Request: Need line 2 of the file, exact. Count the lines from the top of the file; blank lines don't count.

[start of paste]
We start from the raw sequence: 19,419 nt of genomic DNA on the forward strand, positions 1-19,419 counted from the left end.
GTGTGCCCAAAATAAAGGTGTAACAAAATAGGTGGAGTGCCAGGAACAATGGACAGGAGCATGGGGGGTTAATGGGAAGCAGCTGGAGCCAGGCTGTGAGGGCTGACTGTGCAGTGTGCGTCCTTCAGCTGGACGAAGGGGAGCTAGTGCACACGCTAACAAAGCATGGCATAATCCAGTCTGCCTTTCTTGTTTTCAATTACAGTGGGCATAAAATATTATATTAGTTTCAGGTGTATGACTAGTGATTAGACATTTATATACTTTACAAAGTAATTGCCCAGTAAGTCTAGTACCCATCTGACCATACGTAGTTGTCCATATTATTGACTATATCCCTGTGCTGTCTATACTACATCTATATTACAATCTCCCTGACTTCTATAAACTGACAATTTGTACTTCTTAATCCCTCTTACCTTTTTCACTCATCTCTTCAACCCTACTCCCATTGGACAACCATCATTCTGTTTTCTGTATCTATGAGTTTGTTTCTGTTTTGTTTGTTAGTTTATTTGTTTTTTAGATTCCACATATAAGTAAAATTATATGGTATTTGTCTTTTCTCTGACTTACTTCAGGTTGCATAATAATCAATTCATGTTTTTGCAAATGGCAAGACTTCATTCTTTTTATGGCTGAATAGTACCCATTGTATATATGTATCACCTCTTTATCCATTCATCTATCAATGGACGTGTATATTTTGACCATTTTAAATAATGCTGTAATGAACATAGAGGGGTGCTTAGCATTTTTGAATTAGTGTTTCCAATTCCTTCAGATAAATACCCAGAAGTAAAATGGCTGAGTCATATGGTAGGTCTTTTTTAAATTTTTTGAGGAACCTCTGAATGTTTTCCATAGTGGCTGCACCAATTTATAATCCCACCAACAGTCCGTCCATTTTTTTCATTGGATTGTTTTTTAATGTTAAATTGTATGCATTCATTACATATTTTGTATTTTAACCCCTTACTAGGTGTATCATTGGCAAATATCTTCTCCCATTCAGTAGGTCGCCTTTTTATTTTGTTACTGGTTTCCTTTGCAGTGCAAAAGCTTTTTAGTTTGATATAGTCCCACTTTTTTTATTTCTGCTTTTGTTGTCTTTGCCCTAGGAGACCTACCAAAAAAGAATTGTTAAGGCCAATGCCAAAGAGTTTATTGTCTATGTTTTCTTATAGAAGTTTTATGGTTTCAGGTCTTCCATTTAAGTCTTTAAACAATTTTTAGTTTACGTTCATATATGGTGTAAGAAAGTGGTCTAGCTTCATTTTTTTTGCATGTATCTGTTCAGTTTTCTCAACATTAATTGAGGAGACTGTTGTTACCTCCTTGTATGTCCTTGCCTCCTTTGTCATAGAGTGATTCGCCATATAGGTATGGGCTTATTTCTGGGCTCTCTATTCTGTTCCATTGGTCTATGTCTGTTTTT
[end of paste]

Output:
GTGTGCCCAAAATAAAGGTGTAACAAAATAGGTGGAGTGCCAGGAACAATGGACAGGAGCATGGGGGGTTAATGGGAAGCAGCTGGAGCCAGGCTGTGAGGGCTGACTGTGCAGTGTGCGTCCTTCAGCTGGACGAAGGGGAGCTAGTGCACACGCTAACAAAGCATGGCATAATCCAGTCTGCCTTTCTTGTTTTCAATTACAGTGGGCATAAAATATTATATTAGTTTCAGGTGTATGACTAGTGATTAGACATTTATATACTTTACAAAGTAATTGCCCAGTAAGTCTAGTACCCATCTGACCATACGTAGTTGTCCATATTATTGACTATATCCCTGTGCTGTCTATACTACATCTATATTACAATCTCCCTGACTTCTATAAACTGACAATTTGTACTTCTTAATCCCTCTTACCTTTTTCACTCATCTCTTCAACCCTACTCCCATTGGACAACCATCATTCTGTTTTCTGTATCTATGAGTTTGTTTCTGTTTTGTTTGTTAGTTTATTTGTTTTTTAGATTCCACATATAAGTAAAATTATATGGTATTTGTCTTTTCTCTGACTTACTTCAGGTTGCATAATAATCAATTCATGTTTTTGCAAATGGCAAGACTTCATTCTTTTTATGGCTGAATAGTACCCATTGTATATATGTATCACCTCTTTATCCATTCATCTATCAATGGACGTGTATATTTTGACCATTTTAAATAATGCTGTAATGAACATAGAGGGGTGCTTAGCATTTTTGAATTAGTGTTTCCAATTCCTTCAGATAAATACCCAGAAGTAAAATGGCTGAGTCATATGGTAGGTCTTTTTTAAATTTTTTGAGGAACCTCTGAATGTTTTCCATAGTGGCTGCACCAATTTATAATCCCACCAACAGTCCGTCCATTTTTTTCATTGGATTGTTTTTTAATGTTAAATTGTATGCATTCATTACATATTTTGTATTTTAACCCCTTACTAGGTGTATCATTGGCAAATATCTTCTCCCATTCAGTAGGTCGCCTTTTTATTTTGTTACTGGTTTCCTTTGCAGTGCAAAAGCTTTTTAGTTTGATATAGTCCCACTTTTTTTATTTCTGCTTTTGTTGTCTTTGCCCTAGGAGACCTACCAAAAAAGAATTGTTAAGGCCAATGCCAAAGAGTTTATTGTCTATGTTTTCTTATAGAAGTTTTATGGTTTCAGGTCTTCCATTTAAGTCTTTAAACAATTTTTAGTTTACGTTCATATATGGTGTAAGAAAGTGGTCTAGCTTCATTTTTTTTGCATGTATCTGTTCAGTTTTCTCAACATTAATTGAGGAGACTGTTGTTACCTCCTTGTATGTCCTTGCCTCCTTTGTCATAGAGTGATTCGCCATATAGGTATGGGCTTATTTCTGGGCTCTCTATTCTGTTCCATTGGTCTATGTCTGTTTTT